In Tuesda’ys historic recall election, Madison voting wards saw a decrease in student turnout compared to previous gubernatorial elections.
According to Ald. Mike Verveer, District 4, the election’s timing in early June significantly affected low student turnout, despite the high publicity of the recall election that pitted incumbent Walker against Milwaukee Mayor Tom Barrett.
“Voter turnout among students was unfortunately low,” Verveer said.
Overall turnout from student dormitory areas was relatively low, but off-campus housing sent fairly strong numbers to the polls, Ald. Scott Resnick, District 8, said. According to Resnick’s Twitter account, student numbers reflected the recall’s May 8 primary turnout, with student off-campus wards providing twice as many voters as dorm wards.
Ward 56, which includes Sellery Hall, Witte Hall and Lucky apartments, had 297 votes cast in the election, a majority of which were absentee ballots, Verveer said.
Resnick’s tweets showed Wards 57, 58 and 59 with 325, 234 and 192 votes respectively, and all ultimately leaned in favor of Barrett.
Despite low student turnout, which did not reach voting numbers seen in the 2010 gubernatorial election, Madison voters showed up in droves to participate in the recall election. According to Verveer, Madison’s voting wards showed numbers equal to or higher than the 2010 gubernatorial election, which amounted to 67 percent for the entire city.
Resnick said there were minimal reported issues at the polls, but Verveer added he witnessed voters experiencing problems with a new residency law that requires voters to reside at their home for 28 days prior to the election.
“Many students were turned away because of, I think, a very problematic, unwise, restrictive new law,” Verveer said.
In accordance with the stipulation, students registered to vote at their residency in Madison would be required to sign up for an absentee ballot if they returned home for the summer.
Wisconsin’s League of Women Voters also reported “widespread” problems with the residency law at polling places across the state, according to Executive Director Andrea Kaminski.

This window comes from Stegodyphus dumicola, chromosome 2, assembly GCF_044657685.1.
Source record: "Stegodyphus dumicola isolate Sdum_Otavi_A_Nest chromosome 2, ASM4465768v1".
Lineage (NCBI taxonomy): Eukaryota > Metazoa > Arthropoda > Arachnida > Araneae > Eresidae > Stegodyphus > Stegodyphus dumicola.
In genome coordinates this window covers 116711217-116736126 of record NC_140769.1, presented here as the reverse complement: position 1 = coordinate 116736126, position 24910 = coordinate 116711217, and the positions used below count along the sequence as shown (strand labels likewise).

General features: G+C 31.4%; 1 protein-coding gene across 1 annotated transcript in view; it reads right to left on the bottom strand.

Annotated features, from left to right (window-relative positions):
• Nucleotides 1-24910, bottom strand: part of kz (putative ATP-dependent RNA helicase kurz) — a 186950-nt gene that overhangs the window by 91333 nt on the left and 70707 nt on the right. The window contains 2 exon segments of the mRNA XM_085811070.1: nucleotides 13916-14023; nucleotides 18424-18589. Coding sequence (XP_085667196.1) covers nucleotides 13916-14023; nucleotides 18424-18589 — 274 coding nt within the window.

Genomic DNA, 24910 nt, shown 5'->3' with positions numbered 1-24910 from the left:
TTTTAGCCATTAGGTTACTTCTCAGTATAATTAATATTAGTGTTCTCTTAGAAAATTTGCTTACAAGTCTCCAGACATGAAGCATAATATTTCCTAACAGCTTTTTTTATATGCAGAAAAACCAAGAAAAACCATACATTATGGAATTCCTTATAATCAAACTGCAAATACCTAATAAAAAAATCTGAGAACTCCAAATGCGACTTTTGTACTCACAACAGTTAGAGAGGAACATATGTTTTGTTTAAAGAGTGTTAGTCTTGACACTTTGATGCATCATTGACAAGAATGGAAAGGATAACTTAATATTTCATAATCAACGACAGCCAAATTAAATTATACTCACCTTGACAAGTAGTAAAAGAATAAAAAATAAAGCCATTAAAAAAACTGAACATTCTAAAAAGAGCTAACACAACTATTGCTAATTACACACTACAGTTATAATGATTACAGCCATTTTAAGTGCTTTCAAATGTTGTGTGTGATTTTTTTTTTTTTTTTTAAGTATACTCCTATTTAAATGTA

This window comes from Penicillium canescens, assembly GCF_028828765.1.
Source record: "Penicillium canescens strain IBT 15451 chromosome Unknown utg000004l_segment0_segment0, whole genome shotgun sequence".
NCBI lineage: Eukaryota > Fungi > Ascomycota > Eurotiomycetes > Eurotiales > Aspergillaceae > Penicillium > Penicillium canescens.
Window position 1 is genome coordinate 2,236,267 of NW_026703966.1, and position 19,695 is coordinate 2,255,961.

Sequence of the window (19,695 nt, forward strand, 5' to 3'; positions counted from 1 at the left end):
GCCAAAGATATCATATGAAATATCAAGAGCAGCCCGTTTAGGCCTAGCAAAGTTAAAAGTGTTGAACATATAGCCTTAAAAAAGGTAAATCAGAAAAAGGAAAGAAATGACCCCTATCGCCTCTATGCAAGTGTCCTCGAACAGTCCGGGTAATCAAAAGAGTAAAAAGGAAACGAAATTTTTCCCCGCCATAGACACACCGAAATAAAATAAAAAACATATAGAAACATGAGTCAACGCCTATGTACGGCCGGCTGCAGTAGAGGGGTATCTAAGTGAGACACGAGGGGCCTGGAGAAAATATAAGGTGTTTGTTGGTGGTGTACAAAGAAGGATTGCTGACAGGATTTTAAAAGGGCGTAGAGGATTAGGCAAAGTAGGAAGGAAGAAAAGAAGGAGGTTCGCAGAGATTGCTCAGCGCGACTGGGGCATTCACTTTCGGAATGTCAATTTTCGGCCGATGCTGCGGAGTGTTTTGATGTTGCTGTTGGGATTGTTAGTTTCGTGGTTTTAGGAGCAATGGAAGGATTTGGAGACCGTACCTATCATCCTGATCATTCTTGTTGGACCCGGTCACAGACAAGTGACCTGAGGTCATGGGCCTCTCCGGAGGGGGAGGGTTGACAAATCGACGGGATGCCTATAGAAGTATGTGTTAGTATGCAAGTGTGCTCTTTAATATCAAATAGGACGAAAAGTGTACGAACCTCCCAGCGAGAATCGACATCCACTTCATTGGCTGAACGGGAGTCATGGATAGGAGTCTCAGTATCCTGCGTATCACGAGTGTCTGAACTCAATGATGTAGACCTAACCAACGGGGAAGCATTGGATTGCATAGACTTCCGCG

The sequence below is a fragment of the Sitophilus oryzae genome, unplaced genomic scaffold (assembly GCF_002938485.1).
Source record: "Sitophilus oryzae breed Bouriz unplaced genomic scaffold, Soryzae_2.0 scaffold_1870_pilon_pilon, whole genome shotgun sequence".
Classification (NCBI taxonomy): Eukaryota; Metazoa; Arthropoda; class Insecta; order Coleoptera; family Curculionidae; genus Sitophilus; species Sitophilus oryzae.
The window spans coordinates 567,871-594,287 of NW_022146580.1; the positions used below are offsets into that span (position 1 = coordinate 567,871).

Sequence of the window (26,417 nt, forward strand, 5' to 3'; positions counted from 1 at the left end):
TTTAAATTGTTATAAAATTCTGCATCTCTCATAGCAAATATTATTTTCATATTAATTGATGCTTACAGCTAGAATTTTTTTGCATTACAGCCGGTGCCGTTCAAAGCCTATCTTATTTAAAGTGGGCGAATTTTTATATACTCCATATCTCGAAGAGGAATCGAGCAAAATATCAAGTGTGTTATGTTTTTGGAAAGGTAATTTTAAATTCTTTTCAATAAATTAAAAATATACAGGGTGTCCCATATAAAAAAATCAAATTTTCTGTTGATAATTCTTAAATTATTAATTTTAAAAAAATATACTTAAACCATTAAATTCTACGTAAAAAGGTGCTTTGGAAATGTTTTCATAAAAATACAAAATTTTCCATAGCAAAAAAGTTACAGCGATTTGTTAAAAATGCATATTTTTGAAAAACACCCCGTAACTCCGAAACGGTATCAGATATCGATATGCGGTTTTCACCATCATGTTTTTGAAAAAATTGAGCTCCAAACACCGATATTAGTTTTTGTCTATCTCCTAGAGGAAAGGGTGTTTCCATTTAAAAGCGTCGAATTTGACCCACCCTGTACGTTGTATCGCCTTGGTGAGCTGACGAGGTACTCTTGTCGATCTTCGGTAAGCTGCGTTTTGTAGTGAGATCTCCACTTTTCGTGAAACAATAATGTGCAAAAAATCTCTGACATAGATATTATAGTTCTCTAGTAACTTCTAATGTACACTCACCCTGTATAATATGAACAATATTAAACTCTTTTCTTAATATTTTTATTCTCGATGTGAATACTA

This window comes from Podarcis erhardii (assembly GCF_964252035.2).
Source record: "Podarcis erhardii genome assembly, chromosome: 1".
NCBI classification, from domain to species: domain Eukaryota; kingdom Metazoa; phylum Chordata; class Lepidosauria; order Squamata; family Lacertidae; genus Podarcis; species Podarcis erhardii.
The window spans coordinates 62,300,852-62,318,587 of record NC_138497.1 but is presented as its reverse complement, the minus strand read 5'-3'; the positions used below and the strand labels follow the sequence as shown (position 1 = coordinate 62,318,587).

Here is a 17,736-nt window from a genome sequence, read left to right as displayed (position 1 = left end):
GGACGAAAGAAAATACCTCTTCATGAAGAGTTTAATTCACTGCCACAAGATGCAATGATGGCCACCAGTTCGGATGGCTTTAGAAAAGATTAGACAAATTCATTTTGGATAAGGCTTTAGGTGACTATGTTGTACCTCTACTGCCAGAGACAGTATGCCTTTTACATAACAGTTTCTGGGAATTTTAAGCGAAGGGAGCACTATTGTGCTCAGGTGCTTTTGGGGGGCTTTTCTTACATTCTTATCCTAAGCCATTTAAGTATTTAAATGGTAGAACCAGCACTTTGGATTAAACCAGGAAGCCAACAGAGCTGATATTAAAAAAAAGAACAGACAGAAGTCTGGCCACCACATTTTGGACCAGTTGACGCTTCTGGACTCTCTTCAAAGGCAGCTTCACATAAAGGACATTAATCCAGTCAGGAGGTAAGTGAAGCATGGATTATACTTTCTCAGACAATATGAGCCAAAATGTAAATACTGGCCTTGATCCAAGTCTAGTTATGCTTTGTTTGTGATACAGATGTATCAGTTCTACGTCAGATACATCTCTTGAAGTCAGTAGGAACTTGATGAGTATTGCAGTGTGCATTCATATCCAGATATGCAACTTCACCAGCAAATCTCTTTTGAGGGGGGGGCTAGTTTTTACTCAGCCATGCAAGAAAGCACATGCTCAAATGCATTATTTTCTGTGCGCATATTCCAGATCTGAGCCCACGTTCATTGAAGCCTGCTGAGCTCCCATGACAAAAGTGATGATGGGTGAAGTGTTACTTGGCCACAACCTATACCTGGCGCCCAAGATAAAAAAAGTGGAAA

Kaminski said several students who had returned home for the summer were turned away at the polls because officials told them they had not lived at home for the required 28 days.
Carolyn Castore, the League’s election coordinator, stressed that students could claim their parents’ residency to be their home if they have not registered at their Madison address, a stipulation she claimed several polling officials had overlooked.
“We know that students are being disenfranchised,” Castore said. “We know that they came, they tried, they had their proper documentation, but they weren’t allowed to register and they left.”
Castore said the League received a minimum of 250 calls from students encountering problems with the residency law throughout the afternoon.
Verveer added further complications arose because the residency law also requires that individuals provide proof of residence. He estimated that a couple dozen students were discouraged and turned away because they were unable to provide an appropriate proof of residency.
“Students just didn’t have anything in writing stating where they lived in the last month,” he said.
- Leah Linscheid contributed to this report.